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Lost and Found: Ancient BEA County Personal Income Data (1929, 1940, 1950, 1959, 1962, 1965, 1967-1984)

A key data set used in my dissertation on highways and local economic growth about 25 years ago was a personal income and earnings by industry file of U.S. counties that covered the early beginnings of BEA data collection efforts.  Since that time, the data has vanished from the public domain without a trace. It’s been replaced with the current 1969-2000 and 2001-2017 local personal income series.  The latter series use different regional accounting methodologies than the earlier series.  So, the two series 1929-1984 and 1969-2000/2001-2017 can’t simply be spliced together.

I am posting the data here it the hopes that somebody finds it useful (e.g., historians, regional scientists, members of the general public).   I discovered an old SAS version of the file on a 3-1/2 inch floppy disk, which was fortunately still convertible into a more accessible CSV (comma-separated values) format.  Unfortunately, the original suppression codes were not retained, either because my data conversion did not preserve the missing values, the missing value indicators were never available in the first place, or missing values were never properly written out into the SAS file.  Therefore, data users will need to realize that a field zero represents either a real zero or a field that was suppressed for confidentiality reasons.  If it is a real zero, the values for nested industry earnings categories will add up to the earning totals.  If not, there will be residuals.  In many instances, you will be able to reasonably estimate the missing values by a combination of summing to totals and interpolating over time.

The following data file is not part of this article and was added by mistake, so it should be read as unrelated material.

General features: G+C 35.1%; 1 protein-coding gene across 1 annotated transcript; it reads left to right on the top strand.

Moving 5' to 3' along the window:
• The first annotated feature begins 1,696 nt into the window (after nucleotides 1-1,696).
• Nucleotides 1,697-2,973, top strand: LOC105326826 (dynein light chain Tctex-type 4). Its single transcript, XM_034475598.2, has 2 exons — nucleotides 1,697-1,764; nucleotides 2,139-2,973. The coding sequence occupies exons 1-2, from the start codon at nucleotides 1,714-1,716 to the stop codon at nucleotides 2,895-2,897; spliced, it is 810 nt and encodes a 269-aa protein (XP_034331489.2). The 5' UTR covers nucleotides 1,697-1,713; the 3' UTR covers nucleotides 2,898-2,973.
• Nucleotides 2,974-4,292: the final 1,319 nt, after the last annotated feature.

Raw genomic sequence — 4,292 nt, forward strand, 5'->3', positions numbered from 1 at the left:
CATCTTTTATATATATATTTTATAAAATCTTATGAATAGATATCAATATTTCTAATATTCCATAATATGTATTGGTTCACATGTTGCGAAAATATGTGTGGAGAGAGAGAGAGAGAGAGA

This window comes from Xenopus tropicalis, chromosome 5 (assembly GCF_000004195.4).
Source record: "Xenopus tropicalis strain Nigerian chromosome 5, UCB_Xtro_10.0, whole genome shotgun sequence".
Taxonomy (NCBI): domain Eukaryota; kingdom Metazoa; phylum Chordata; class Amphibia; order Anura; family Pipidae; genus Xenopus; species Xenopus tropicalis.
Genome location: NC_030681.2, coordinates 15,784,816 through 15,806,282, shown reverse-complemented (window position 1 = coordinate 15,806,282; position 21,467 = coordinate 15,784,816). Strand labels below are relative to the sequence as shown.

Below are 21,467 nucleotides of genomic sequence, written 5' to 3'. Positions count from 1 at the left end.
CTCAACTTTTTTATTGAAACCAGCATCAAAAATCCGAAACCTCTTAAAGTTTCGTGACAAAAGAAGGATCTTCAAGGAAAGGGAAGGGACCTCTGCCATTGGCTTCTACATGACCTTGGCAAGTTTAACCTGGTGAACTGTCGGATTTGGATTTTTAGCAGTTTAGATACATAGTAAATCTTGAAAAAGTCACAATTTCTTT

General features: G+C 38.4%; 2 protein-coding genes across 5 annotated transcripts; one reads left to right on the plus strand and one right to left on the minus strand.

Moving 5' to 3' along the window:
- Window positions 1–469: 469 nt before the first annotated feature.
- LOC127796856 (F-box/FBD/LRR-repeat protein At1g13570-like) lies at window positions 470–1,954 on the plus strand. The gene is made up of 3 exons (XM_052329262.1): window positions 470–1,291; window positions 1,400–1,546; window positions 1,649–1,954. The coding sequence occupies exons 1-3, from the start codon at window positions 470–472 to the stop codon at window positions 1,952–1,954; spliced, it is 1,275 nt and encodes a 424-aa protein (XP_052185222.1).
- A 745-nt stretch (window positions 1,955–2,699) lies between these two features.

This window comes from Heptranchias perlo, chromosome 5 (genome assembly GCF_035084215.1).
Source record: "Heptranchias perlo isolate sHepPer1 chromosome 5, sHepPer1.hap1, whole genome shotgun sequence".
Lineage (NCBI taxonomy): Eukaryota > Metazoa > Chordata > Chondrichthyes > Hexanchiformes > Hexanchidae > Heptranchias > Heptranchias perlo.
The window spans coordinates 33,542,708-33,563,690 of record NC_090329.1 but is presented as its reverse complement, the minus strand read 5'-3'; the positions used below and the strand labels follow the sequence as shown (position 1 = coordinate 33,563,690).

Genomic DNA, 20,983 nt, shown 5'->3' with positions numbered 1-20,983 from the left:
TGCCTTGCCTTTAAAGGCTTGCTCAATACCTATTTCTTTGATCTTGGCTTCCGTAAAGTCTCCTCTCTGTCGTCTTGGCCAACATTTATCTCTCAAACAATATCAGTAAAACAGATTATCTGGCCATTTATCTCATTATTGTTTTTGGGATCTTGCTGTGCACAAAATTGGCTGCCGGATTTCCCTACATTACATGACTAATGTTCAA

A few notes about the file layout.  The SAS file contained sector numbers but no actual sector descriptions.  I was able to identify the descriptions using several different sources and inserted them into CSV file.

The column headings y29-y84 represent years.  That is to say, y29 is income, population and earnings data for 1929, y40 is income, population and earnings, . . .

Fipstate is the fips state number

Fipcount is the fips county number

Fipcode is a unique county code.  It is mathematically defined as 1,000Xfipstate+fipcount

Locality is the locality (i.e., county, city, parish) name.

Secnum is the sector number.  It is somewhat different from the current BEA line code.  Moreover, the industrial classification system is SIC (Standard Industrial Classification System), the predecessor to the NAICS (North American Industry Classification System) used now.  However, the BEA line code is unique to BEA.

Earnings and income figures are expressed in thousands of dollars.  The exceptions are per capita income (actual value) and population (hundreds of dollars).

Good luck. 

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